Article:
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How to update from VB.net into MS Access DB

Posted on 2006-04-26
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Last Modified: 2010-04-23

Hey guys how is everyone doing today?.

As for me I'm doing pretty good , but I think I'm messing up in an update SQL statement when I try to pass
certain values into Access.

Well here is the scene

I have 2 text boxes. 1 of the textbox the User inserts their User ID and the second one contains the user Name
Now I know I can't update the USER ID because it is a Primary key in Access...but what I do want to update is the Name from that
particular User ID.

So in other words I want to be able to put the user ID and then update their attributes.

Here is a small example of the code.

/////////////////////////

 Dim FirstName = txtFirstName.Text.Trim
        Dim UserID = txtUserID.Text.Trim


Dim connString As String = "Provider = Microsoft.Jet.OLEDB.4.0; Data Source = X:\members.mdb;"
        Dim myConnection As OleDbConnection = New OleDbConnection
        Dim updateCmd As OleDbCommand = New OleDbCommand

        myConnection.ConnectionString = connString
        myConnection.Open()


        With updateCmd

            .Connection = myConnection
            .CommandText = " Update [userTable] Set FirstName = @FirstName" & _   *////Im sure there is something wrong here?
                            " Where User_ID=@User_ID "

            .CommandType = CommandType.Text

            .Parameters.Add(New OleDbParameter("@User_ID", OleDbType.Char, 10))
            .Parameters.Add(New OleDbParameter("@FirstName", OleDbType.Char, 25))


            .Parameters("@User_ID").Value = UserID
            .Parameters("@FirstName").Value = FirstName



        End With


        Try
            updateCmd.ExecuteNonQuery()
        Catch OleDbExceptionErr As OleDbException
            Debug.WriteLine(OleDbExceptionErr.Message)
        Catch InvalidOperationExceptionErr As InvalidOperationException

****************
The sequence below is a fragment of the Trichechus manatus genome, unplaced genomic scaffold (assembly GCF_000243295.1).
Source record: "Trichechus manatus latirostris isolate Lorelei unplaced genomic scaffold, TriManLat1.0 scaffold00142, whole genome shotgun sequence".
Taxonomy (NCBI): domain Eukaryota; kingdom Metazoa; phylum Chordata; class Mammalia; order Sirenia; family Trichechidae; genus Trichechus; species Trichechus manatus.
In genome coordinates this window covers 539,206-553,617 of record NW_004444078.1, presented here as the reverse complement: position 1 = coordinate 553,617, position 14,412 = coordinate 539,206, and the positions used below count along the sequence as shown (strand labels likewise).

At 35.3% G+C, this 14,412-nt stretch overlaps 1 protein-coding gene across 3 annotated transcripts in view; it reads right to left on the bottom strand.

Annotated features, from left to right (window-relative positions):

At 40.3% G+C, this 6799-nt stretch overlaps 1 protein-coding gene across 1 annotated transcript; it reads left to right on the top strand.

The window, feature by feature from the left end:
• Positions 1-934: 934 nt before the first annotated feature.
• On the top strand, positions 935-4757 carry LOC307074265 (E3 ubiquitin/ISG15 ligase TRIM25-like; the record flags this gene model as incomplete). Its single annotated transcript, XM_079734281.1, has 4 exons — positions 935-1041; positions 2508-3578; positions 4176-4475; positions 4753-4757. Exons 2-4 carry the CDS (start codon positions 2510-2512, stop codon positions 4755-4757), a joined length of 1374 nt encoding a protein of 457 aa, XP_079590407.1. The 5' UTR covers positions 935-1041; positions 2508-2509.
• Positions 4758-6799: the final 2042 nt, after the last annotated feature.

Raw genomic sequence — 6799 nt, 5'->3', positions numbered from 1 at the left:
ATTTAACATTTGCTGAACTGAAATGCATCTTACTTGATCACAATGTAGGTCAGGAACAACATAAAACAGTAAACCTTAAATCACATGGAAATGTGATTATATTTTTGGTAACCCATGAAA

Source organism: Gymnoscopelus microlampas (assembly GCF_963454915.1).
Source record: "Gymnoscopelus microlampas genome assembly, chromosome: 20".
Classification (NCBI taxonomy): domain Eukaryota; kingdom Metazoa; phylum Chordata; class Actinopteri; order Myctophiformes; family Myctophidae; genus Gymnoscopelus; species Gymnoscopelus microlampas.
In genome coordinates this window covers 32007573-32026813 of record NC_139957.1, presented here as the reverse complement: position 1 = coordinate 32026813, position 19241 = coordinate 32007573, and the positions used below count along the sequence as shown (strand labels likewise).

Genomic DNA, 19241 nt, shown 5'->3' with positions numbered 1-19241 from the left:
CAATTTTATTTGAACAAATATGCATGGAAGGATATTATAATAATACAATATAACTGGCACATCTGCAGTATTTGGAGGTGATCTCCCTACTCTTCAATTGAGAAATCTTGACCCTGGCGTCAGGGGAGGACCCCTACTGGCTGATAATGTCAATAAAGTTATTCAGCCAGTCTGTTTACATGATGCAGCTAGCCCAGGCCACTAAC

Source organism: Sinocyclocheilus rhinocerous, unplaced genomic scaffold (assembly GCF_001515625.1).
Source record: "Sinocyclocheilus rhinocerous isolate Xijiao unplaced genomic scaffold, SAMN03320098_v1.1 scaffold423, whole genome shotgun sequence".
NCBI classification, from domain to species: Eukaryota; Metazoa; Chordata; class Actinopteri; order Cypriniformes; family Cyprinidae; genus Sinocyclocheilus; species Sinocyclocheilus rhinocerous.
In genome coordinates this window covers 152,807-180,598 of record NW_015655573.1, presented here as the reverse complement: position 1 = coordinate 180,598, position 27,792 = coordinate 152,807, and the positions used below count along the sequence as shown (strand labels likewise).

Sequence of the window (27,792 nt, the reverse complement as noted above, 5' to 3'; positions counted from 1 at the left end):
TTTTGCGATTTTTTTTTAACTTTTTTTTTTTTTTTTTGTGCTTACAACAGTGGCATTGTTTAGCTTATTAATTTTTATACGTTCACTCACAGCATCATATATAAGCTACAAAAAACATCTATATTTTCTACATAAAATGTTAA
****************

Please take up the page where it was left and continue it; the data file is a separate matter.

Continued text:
Debug.WriteLine(InvalidOperationExceptionErr.Message)



        End Try


        'Cleaning up the Mess
        updateCmd.Dispose()
        updateCmd = Nothing
     

        myConnection.Dispose()
        myConnection = Nothing
////////////////////////

I may have maybe a syntax error in the SQL statement or maybe just the way I'm approaching the objective of this code.

Thankyou in advance guys :)

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Question by:masterat03
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17 Comments
 
LVL 4

Expert Comment

by:g_johnson
ID: 16546909
what error are you getting and on what line?
0
 

Author Comment

by:masterat03
ID: 16546937
Well technically im not getting an error message, but my database does not update the value that I put in
0
 
LVL 4

Expert Comment

by:g_johnson
ID: 16546986
if an update statement fails but does not error, that means it is not finding a record to update.

you need to make sure the your @userid parameter value is correct and in the table
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Author Comment

by:masterat03
ID: 16547222


I double check everything I even check to see if I was pointing to the correct path of the DB file.
I know for sure that USer_ID is a field name and so is FirstName

That has to be something else...because if I'm able to retrieve and see the info and I'm also pointing
the update SQL to the same path that I do to retrieve the data

I even use breakpoints to see if perhaps the data is not being carried out , but it is.
As for USerID and Firstname both are strings and as well in the Access file they are both
Text format
0
 
LVL 6

Expert Comment

by:willbdman
ID: 16547259
You can check if your code is attempting update but failing by changing the following code:-

 Try
Dim intAffected As Integer = 0
            intAffected = updateCmd.ExecuteNonQuery()
Debug.WriteLine("Successfully Updated: " & intAffected.ToString())
        Catch OleDbExceptionErr As OleDbException
            Debug.WriteLine(OleDbExceptionErr.Message)
        Catch InvalidOperationExceptionErr As InvalidOperationException
            Debug.WriteLine(InvalidOperationExceptionErr.Message)
Catch exc As Exception    
Debug.WriteLine(exc.Message)


        End Try


the extra catch clause catches any exceptions not handled by your previous exceptions.

the integer saves how many rows have been updated by the query - if this is zero something is definately not right somewhere.

Post the table you are trying to update so that we can help isolate the problem.

0
 
LVL 34

Expert Comment

by:Sancler
ID: 16547328
Try reordering these lines

            .Parameters.Add(New OleDbParameter("@User_ID", OleDbType.Char, 10))
            .Parameters.Add(New OleDbParameter("@FirstName", OleDbType.Char, 25))


            .Parameters("@User_ID").Value = UserID
            .Parameters("@FirstName").Value = FirstName

like this

            .Parameters.Add(New OleDbParameter("@FirstName", OleDbType.Char, 25))
            .Parameters("@FirstName").Value = FirstName

            .Parameters.Add(New OleDbParameter("@User_ID", OleDbType.Char, 10))
            .Parameters("@User_ID").Value = UserID

Access tends to ignore parameter names and just use the parameters in the order in which it encounters them in the SQL statement it is reading.  I'm not certain this is so when a Where clause is involved, and I can't check right now, but it's worth a shot perhaps.